Sept. 30 – WFOEs are considered resident enterprises in China and, just as other domestic companies, their profits are subject to corporate income tax (CIT), which is generally 25 percent. Businesses generally also pay either business tax (BT) or value-added tax (VAT), depending on the nature of the business. Only in special circumstances are both taxes paid. BT is imposed on the provision of taxable services and sale of immovable property and intangible assets. Meanwhile, VAT is levied on the on the sale of goods, provision of repair and replacement services, and importation of goods into China. BT ranges from 3 percent to 20 percent, while VAT ranges from 0 percent to 17 percent. For both BT and VAT, certain exemptions apply. Continue reading
By Eunice Ku
Sept. 11 – A wholly foreign-owned enterprise (WFOE) is a company established in China according to Chinese laws and wholly owned by one or more foreign investors. A WFOE is a limited liability company, meaning that the liability of the shareholders is limited to the assets they brought to the business. Unlike the simpler representative office setup which is subject to a number of limitations, a WFOE can make profits and issue local invoices in RMB to its customers, which is crucial as invoices are the basis for obtaining tax deductions in China. Compared to a joint venture, a WFOE has greater freedom and independence, and can better protect its intellectual properties. It can also employ local staff directly, without obligation to employ services from employment agencies. Although there is no legal restriction on the number of foreigners a WFOE can employ, in practice the number of foreign employees does depend on the amount of registered capital (discussed below) that the respective company injects. Continue reading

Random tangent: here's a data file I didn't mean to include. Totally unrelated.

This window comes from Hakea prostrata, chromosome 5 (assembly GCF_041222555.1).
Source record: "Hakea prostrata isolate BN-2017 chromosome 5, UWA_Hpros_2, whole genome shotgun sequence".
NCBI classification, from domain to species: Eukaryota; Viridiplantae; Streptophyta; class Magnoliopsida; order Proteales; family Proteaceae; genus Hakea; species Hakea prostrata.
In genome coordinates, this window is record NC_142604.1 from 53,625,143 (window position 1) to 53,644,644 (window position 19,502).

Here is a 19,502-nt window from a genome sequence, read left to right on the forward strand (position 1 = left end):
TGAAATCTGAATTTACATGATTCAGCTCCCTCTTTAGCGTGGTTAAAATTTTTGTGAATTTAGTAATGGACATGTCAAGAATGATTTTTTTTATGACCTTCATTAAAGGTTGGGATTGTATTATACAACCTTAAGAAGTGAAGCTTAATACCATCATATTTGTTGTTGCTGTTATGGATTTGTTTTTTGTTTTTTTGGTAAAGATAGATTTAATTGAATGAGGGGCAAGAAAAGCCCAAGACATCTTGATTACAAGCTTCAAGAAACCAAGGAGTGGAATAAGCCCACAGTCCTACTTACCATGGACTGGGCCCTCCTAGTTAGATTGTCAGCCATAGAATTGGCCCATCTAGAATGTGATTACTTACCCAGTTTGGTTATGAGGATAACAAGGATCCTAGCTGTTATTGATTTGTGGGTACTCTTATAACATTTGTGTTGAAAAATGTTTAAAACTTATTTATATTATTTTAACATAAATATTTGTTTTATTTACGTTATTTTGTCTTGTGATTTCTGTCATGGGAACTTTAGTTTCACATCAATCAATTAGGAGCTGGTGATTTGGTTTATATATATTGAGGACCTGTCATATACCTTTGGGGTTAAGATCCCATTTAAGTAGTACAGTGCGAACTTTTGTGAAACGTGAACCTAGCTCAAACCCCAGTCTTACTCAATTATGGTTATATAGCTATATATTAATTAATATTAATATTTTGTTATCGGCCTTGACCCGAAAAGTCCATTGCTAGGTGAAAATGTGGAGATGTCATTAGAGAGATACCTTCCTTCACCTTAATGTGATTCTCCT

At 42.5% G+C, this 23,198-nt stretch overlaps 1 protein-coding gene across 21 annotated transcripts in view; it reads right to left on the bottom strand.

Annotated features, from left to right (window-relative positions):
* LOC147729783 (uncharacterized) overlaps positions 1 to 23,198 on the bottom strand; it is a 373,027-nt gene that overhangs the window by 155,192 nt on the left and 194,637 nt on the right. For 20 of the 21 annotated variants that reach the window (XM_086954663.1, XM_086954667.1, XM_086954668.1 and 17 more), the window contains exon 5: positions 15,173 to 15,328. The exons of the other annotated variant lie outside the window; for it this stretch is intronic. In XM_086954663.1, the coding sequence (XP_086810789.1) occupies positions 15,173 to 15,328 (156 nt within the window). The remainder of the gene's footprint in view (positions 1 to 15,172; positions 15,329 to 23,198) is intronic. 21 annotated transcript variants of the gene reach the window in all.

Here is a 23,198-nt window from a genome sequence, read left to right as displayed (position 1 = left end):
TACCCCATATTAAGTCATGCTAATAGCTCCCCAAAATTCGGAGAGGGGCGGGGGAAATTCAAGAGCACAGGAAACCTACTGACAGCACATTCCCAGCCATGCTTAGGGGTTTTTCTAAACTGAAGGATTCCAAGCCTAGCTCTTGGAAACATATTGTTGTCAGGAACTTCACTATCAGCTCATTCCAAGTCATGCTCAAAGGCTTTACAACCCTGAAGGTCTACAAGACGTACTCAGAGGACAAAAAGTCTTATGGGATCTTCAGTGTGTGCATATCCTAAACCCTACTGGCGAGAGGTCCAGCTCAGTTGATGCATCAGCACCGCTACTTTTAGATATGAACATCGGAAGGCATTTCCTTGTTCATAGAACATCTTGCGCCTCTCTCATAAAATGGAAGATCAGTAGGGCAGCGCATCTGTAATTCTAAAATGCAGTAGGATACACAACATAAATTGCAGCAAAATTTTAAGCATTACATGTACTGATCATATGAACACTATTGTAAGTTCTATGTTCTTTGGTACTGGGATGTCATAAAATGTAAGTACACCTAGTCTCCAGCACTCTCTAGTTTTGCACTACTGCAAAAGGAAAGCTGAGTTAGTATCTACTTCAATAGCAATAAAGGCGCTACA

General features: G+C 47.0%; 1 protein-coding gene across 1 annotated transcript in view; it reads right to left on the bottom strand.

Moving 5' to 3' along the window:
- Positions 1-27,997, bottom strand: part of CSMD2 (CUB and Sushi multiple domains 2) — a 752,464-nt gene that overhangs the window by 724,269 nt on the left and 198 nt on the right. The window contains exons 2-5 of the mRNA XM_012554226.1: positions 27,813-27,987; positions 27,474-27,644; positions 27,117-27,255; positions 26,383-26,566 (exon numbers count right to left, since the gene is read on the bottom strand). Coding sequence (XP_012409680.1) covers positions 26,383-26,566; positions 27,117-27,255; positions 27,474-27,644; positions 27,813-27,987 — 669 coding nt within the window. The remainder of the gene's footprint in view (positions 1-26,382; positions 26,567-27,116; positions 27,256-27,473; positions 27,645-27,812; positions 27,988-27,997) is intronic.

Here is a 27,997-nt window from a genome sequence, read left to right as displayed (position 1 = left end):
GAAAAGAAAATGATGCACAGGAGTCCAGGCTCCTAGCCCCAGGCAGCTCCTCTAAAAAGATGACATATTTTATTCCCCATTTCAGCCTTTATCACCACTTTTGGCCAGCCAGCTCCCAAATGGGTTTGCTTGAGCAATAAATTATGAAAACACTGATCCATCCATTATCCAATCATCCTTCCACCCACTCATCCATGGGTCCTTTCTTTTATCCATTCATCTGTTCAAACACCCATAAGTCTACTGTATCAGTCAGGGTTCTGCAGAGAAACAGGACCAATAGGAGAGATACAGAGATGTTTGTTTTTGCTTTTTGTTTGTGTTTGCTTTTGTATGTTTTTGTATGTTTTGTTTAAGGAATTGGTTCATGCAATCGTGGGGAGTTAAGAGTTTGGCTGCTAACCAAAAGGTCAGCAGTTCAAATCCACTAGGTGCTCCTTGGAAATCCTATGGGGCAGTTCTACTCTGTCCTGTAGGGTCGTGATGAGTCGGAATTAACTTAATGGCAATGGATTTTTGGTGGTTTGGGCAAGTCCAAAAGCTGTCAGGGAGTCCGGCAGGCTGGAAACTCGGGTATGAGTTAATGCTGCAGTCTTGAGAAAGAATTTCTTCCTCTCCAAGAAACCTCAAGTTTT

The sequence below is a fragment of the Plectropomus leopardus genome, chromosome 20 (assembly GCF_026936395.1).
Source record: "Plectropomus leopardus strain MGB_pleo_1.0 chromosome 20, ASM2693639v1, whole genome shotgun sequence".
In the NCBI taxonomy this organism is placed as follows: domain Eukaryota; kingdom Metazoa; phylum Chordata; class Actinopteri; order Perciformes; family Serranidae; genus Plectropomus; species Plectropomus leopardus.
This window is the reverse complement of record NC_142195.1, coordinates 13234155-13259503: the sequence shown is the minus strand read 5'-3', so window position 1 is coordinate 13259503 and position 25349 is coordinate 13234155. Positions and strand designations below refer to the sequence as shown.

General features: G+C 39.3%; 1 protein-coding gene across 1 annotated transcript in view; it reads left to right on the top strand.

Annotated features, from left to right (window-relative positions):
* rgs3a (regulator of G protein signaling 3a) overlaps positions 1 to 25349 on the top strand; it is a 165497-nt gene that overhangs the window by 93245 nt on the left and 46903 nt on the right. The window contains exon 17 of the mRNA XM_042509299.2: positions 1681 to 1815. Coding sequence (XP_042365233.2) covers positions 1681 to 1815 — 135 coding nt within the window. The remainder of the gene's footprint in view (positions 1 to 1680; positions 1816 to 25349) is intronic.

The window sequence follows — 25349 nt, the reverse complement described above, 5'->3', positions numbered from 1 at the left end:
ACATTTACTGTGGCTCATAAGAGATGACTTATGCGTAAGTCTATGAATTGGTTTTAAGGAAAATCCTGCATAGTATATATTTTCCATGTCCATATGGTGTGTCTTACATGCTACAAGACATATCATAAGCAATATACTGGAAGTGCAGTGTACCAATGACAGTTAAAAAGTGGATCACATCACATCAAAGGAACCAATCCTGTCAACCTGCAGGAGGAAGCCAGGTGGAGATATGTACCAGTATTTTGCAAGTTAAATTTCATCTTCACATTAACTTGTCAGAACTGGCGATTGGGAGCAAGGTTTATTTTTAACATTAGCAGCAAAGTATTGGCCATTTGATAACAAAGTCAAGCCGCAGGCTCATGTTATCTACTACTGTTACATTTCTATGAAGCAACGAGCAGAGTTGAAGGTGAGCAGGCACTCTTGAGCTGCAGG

By Christian Fleming and Shirley Zhang
May 28 – Development zones are not a Chinese creation, but China in particular has found tremendous success with this economic tool. Historically, the liberal business environment in these areas have allowed foreign enterprises to operate more comfortably in the Chinese business environment, sheltered from the bureaucracy and red tape that often characterizes the rest of the country while at the same time such businesses could benefit from preferential policies, greater resource availability, and prime locations within regional hubs of creativity and innovation. Continue reading